MIDDLETOWN, NJ - As St. Patrick's Day approaches, The Bayshore Task Force is urging motorists to plan a safe ride home and never get behind the wheel drunk. During this holiday law enforcement officials in the Bayshore will be on high alert, cracking down on drunk drivers as part of its Drive Sober or Get Pulled Over public safety campaign.

The Bayshore Task Force is comprised of 10 towns (Aberdeen, Atlantic Highlands, Hazlet, Highlands, Holmdel, Keansburg, Keyport, Matawan, Middletown and Union Beach) serving and patrolling 78 square miles with a combined population just over 174,000. In 2011 the Bayshore police departments arrested 595 drunk drivers.

"Drunk driving is dangerous, deadly and against the law – and it will not be tolerated in the Bayshore area this St. Patrick's Day," said Aberdeen Twp.Chief John Powers, president of the Bayshore Task Force. "Today we are giving fair warning to everyone traveling through the Bayshore area that our law enforcement officers will be out on patrol and if you are caught driving drunk you will be arrested."

The National Highway Traffic Safety Administration reports that over 700 people were killed nationwide in crashes involving drunk drivers during St. Patrick's Day holidays from 2006 to 2010. On average, every 51 minutes a person is killed in a drunk-driving crash in the United States and the majority of these crashes involve drivers who have blood alcohol concentrations of .15 grams per deciliter or higher, almost twice legal limit of .08 g/dL.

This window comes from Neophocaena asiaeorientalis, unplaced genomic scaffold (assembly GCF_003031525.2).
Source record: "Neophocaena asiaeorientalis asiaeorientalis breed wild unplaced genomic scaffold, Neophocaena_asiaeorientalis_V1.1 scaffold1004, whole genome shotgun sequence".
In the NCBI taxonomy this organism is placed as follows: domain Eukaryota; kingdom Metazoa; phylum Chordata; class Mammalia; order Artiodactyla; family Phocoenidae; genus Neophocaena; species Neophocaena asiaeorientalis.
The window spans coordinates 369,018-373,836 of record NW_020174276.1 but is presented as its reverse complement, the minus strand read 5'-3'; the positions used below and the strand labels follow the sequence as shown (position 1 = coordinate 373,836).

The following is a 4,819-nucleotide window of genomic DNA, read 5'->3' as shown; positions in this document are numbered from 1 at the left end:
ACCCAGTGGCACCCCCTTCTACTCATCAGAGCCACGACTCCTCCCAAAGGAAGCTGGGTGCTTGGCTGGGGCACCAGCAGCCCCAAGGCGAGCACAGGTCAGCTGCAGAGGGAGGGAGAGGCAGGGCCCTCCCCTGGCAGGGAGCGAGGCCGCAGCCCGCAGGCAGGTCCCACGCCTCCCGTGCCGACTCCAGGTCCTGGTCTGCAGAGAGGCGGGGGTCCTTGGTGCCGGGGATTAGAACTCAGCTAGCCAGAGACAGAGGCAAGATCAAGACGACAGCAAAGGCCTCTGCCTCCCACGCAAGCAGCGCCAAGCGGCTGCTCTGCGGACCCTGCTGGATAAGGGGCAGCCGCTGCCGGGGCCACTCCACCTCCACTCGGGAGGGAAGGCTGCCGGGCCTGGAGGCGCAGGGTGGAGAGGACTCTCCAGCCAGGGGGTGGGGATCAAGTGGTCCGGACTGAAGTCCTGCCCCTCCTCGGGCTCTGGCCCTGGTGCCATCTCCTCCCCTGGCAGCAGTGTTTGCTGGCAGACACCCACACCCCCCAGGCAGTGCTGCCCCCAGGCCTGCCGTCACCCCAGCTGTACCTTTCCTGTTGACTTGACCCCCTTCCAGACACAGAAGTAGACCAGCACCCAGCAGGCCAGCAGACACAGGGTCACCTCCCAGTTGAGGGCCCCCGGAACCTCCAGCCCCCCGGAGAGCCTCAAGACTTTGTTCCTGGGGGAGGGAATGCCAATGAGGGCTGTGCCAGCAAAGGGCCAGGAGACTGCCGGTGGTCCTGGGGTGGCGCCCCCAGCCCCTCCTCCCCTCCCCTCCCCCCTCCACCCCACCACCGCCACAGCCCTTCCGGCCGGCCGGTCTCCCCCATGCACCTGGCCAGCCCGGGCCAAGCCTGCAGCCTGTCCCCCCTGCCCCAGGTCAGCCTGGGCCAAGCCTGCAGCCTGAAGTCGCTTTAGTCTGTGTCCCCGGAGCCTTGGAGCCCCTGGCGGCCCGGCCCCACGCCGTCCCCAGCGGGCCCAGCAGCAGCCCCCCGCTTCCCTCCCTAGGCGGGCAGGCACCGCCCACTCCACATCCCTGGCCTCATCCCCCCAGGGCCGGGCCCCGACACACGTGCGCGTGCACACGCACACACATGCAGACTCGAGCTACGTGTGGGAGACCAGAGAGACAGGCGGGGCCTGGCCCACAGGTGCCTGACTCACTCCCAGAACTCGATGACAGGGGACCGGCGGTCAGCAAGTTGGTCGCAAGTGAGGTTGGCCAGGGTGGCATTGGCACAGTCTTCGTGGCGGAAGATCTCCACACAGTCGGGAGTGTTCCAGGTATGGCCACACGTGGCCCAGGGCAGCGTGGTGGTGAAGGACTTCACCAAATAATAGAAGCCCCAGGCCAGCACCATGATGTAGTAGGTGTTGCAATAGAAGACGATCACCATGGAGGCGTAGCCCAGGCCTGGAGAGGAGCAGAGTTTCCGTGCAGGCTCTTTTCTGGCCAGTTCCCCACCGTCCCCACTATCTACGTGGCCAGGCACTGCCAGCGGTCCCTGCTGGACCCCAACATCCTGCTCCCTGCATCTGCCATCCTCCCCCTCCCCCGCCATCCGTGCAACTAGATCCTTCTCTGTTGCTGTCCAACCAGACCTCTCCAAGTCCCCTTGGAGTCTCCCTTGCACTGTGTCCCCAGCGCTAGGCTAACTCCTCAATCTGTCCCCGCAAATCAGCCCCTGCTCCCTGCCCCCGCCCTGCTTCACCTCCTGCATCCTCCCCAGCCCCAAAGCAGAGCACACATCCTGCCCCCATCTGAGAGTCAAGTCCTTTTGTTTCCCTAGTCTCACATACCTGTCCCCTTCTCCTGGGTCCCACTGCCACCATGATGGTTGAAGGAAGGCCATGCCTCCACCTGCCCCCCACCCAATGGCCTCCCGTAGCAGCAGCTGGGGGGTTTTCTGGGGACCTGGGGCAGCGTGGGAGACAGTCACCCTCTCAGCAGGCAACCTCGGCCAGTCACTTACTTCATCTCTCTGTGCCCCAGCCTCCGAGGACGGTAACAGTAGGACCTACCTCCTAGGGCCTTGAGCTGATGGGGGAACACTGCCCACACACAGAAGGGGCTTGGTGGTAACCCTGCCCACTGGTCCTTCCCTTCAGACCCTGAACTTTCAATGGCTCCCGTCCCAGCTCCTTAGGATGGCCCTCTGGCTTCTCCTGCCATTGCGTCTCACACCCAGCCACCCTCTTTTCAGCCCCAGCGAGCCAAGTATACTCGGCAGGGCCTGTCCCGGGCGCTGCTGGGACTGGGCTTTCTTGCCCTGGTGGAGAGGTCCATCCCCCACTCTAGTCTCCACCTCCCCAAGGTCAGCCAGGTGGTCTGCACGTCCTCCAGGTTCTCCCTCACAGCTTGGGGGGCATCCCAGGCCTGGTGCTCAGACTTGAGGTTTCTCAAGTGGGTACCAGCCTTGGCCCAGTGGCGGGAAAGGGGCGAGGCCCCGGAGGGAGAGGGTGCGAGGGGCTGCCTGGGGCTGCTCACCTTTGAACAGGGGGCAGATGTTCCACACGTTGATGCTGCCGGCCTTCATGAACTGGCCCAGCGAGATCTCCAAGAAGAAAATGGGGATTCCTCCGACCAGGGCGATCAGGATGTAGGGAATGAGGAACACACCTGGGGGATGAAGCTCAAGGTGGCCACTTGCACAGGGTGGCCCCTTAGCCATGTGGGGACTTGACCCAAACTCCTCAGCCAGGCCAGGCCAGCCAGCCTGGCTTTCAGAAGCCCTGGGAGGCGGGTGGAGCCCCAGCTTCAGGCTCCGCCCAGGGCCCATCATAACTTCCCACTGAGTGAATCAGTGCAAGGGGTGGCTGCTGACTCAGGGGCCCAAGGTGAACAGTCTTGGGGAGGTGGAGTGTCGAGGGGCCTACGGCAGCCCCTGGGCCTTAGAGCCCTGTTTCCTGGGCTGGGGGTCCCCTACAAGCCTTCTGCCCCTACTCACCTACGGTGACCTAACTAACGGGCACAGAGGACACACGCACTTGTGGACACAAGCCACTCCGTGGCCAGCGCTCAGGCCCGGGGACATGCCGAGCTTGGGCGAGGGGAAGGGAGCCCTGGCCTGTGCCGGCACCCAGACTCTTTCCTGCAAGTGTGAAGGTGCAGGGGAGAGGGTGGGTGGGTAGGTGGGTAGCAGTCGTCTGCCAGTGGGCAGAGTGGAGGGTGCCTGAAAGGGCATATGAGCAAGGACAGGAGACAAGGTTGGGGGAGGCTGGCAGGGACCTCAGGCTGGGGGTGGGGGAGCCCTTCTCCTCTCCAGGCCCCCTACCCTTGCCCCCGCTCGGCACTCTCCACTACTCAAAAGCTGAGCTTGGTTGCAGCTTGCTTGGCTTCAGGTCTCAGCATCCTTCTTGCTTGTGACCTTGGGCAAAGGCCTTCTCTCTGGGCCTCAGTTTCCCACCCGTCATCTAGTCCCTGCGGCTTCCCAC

"Whether you are gathering with friends at the local pub or attending the parade(s), if alcohol is part of the festivities, make sure you designate a sober driver to get you home safely, or contact your local sober ride program for a ride home," said Chief Powers.

The Bayshore Task Force recommends the following easy steps to have a safe and happy St. Patrick's Day:

Plan a safe way home before the festivities begin.

Before drinking, designate a sober driver and leave your car keys at home.

If you're impaired, use a taxi, call a sober friend or family member, or use public transportation to get home safely.

Use your community's sober ride program, The HERO program.

If you see a drunk driver on the road, contact local police.

And remember, if you know someone who is about to drive a car or ride a motorcycle while impaired, take the keys and help that person make other arrangements to get to where he or she is going safely.

For more information, visit www.trafficsafetymarketing.gov.